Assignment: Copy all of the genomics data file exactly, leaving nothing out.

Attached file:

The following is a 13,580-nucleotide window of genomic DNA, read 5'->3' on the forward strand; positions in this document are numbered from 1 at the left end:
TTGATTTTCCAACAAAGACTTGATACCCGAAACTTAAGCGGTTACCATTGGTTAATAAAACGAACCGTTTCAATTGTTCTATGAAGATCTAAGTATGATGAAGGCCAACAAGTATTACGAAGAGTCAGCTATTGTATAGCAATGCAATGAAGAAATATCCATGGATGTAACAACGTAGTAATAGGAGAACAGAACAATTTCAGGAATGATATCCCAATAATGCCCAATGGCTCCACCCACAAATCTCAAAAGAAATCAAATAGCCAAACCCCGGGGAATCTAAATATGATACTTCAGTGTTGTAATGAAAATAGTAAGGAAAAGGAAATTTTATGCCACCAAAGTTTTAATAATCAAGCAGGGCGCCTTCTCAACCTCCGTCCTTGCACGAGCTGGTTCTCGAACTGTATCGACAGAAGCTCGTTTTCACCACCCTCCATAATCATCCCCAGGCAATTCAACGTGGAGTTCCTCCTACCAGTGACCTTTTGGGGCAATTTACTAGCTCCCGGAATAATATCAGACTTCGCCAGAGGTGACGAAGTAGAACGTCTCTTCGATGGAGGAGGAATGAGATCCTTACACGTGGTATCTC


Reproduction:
The following is a 13,580-nucleotide window of genomic DNA, read 5'->3' on the forward strand; positions in this document are numbered from 1 at the left end:
TTGATTTTCCAACAAAGACTTGATACCCGAAACTTAAGCGGTTACCATTGGTTAATAAAACGAACCGTTTCAATTGTTCTATGAAGATCTAAGTATGATGAAGGCCAACAAGTATTACGAAGAGTCAGCTATTGTATAGCAATGCAATGAAGAAATATCCATGGATGTAACAACGTAGTAATAGGAGAACAGAACAATTTCAGGAATGATATCCCAATAATGCCCAATGGCTCCACCCACAAATCTCAAAAGAAATCAAATAGCCAAACCCCGGGGAATCTAAATATGATACTTCAGTGTTGTAATGAAAATAGTAAGGAAAAGGAAATTTTATGCCACCAAAGTTTTAATAATCAAGCAGGGCGCCTTCTCAACCTCCGTCCTTGCACGAGCTGGTTCTCGAACTGTATCGACAGAAGCTCGTTTTCACCACCCTCCATAATCATCCCCAGGCAATTCAACGTGGAGTTCCTCCTACCAGTGACCTTTTGGGGCAATTTACTAGCTCCCGGAATAATATCAGACTTCGCCAGAGGTGACGAAGTAGAACGTCTCTTCGATGGAGGAGGAATGAGATCCTTACACGTGGTATCTC